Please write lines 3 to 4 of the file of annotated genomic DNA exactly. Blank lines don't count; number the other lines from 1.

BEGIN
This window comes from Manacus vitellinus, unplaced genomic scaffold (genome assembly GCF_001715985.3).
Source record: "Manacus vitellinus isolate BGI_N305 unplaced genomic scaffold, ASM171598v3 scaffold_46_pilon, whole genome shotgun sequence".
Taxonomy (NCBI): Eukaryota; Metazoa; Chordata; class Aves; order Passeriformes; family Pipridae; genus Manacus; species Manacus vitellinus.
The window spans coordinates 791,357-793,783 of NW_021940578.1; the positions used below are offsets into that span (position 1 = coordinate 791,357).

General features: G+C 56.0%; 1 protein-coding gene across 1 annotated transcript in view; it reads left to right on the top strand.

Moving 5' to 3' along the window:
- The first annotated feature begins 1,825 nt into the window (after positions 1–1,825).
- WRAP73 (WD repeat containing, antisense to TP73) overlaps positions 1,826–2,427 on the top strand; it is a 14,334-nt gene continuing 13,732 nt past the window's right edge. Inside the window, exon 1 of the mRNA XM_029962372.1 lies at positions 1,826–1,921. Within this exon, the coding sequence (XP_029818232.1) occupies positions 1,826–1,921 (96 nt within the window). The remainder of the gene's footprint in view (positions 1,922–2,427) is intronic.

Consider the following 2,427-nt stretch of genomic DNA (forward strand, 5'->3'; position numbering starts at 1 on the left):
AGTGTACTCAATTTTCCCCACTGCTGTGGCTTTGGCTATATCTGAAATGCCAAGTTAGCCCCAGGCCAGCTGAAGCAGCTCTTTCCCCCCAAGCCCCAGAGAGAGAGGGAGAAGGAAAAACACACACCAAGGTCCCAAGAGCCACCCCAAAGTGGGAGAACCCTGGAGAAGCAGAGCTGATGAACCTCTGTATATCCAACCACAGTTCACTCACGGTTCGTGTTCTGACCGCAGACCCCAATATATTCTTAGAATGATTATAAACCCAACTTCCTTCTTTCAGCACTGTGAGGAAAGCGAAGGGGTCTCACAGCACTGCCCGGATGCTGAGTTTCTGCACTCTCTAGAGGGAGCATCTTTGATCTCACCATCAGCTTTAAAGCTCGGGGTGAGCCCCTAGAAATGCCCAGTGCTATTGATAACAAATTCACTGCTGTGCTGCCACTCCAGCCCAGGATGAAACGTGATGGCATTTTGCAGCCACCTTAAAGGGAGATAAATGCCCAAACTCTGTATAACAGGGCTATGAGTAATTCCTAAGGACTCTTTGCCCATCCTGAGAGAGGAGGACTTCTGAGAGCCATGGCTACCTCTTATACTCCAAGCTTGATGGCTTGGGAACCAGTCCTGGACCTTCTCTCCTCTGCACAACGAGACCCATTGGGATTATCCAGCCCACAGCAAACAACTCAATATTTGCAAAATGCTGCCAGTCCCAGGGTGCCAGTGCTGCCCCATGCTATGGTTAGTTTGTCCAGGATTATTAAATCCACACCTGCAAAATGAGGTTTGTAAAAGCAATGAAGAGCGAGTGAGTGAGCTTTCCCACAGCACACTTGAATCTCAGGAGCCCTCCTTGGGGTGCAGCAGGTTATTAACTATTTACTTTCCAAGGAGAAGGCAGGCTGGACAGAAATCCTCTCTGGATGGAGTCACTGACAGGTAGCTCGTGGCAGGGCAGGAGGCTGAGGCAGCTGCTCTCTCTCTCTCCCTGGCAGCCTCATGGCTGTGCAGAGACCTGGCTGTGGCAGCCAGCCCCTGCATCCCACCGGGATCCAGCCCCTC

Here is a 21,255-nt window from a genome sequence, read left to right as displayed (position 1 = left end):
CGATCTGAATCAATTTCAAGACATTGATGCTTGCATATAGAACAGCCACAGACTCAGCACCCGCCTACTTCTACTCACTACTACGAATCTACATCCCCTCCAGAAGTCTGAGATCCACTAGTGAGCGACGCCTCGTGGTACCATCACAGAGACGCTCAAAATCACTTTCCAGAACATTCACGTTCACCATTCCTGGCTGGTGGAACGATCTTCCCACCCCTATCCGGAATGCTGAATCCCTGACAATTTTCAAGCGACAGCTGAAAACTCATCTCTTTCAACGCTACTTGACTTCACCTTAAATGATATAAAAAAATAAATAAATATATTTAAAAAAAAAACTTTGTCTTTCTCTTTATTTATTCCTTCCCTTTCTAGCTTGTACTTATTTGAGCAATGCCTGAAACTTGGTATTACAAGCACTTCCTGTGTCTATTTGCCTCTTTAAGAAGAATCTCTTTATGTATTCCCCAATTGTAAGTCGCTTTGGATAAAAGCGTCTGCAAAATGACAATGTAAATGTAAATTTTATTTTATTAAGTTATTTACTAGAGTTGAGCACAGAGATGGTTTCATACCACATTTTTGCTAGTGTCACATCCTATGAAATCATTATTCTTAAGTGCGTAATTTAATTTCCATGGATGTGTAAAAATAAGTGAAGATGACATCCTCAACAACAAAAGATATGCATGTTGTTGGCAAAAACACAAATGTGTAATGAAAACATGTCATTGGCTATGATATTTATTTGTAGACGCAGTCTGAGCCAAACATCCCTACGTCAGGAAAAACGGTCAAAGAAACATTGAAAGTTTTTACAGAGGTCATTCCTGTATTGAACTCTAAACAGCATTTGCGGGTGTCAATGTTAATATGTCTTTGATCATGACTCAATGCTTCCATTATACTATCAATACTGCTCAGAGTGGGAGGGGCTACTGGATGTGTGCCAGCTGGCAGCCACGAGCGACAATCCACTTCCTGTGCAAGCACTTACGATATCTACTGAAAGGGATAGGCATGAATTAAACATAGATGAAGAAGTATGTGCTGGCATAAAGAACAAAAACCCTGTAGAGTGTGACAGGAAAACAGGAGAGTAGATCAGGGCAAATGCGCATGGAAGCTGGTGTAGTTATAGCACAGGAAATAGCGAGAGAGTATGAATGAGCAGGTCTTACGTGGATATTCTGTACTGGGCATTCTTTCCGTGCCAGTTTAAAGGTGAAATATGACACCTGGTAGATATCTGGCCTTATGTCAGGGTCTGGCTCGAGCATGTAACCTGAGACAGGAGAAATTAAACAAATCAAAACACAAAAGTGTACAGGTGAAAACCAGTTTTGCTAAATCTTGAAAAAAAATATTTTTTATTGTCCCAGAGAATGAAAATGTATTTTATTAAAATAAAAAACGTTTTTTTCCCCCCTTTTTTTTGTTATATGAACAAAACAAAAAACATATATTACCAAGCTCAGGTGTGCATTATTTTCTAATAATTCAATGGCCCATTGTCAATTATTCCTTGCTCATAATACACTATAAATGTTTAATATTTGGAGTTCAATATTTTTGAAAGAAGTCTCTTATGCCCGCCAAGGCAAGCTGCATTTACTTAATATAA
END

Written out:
Taxonomy (NCBI): Eukaryota; Metazoa; Chordata; class Aves; order Passeriformes; family Pipridae; genus Manacus; species Manacus vitellinus.
The window spans coordinates 791,357-793,783 of NW_021940578.1; the positions used below are offsets into that span (position 1 = coordinate 791,357).